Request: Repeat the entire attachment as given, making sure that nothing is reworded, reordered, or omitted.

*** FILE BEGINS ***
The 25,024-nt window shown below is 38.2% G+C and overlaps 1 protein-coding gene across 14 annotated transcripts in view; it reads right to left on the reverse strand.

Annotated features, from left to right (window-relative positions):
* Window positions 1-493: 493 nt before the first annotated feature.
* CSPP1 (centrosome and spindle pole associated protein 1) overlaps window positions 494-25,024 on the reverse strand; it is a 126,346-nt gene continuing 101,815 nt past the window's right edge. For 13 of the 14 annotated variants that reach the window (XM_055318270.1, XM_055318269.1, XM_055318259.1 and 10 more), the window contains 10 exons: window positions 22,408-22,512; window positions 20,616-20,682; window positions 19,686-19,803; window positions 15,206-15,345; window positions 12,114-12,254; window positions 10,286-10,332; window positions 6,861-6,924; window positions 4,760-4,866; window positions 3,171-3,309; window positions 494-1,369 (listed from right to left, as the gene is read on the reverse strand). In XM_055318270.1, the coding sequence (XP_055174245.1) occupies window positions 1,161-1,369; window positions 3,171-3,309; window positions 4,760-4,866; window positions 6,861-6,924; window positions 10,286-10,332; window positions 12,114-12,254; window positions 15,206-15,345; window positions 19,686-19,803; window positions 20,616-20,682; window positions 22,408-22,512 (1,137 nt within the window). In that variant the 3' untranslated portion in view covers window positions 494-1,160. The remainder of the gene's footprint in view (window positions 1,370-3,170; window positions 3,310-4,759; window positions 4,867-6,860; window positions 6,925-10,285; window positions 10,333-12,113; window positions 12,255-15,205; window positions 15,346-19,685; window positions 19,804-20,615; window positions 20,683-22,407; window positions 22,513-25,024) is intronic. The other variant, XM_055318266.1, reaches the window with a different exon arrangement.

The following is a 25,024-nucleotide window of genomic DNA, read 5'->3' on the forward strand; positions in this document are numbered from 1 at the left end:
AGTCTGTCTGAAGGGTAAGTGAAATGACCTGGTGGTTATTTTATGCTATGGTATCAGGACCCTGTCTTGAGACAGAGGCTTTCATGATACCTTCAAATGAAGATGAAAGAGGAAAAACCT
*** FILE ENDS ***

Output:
The 25,024-nt window shown below is 38.2% G+C and overlaps 1 protein-coding gene across 14 annotated transcripts in view; it reads right to left on the reverse strand.

Annotated features, from left to right (window-relative positions):
* Window positions 1-493: 493 nt before the first annotated feature.
* CSPP1 (centrosome and spindle pole associated protein 1) overlaps window positions 494-25,024 on the reverse strand; it is a 126,346-nt gene continuing 101,815 nt past the window's right edge. For 13 of the 14 annotated variants that reach the window (XM_055318270.1, XM_055318269.1, XM_055318259.1 and 10 more), the window contains 10 exons: window positions 22,408-22,512; window positions 20,616-20,682; window positions 19,686-19,803; window positions 15,206-15,345; window positions 12,114-12,254; window positions 10,286-10,332; window positions 6,861-6,924; window positions 4,760-4,866; window positions 3,171-3,309; window positions 494-1,369 (listed from right to left, as the gene is read on the reverse strand). In XM_055318270.1, the coding sequence (XP_055174245.1) occupies window positions 1,161-1,369; window positions 3,171-3,309; window positions 4,760-4,866; window positions 6,861-6,924; window positions 10,286-10,332; window positions 12,114-12,254; window positions 15,206-15,345; window positions 19,686-19,803; window positions 20,616-20,682; window positions 22,408-22,512 (1,137 nt within the window). In that variant the 3' untranslated portion in view covers window positions 494-1,160. The remainder of the gene's footprint in view (window positions 1,370-3,170; window positions 3,310-4,759; window positions 4,867-6,860; window positions 6,925-10,285; window positions 10,333-12,113; window positions 12,255-15,205; window positions 15,346-19,685; window positions 19,804-20,615; window positions 20,683-22,407; window positions 22,513-25,024) is intronic. The other variant, XM_055318266.1, reaches the window with a different exon arrangement.

The following is a 25,024-nucleotide window of genomic DNA, read 5'->3' on the forward strand; positions in this document are numbered from 1 at the left end:
AGTCTGTCTGAAGGGTAAGTGAAATGACCTGGTGGTTATTTTATGCTATGGTATCAGGACCCTGTCTTGAGACAGAGGCTTTCATGATACCTTCAAATGAAGATGAAAGAGGAAAAACCT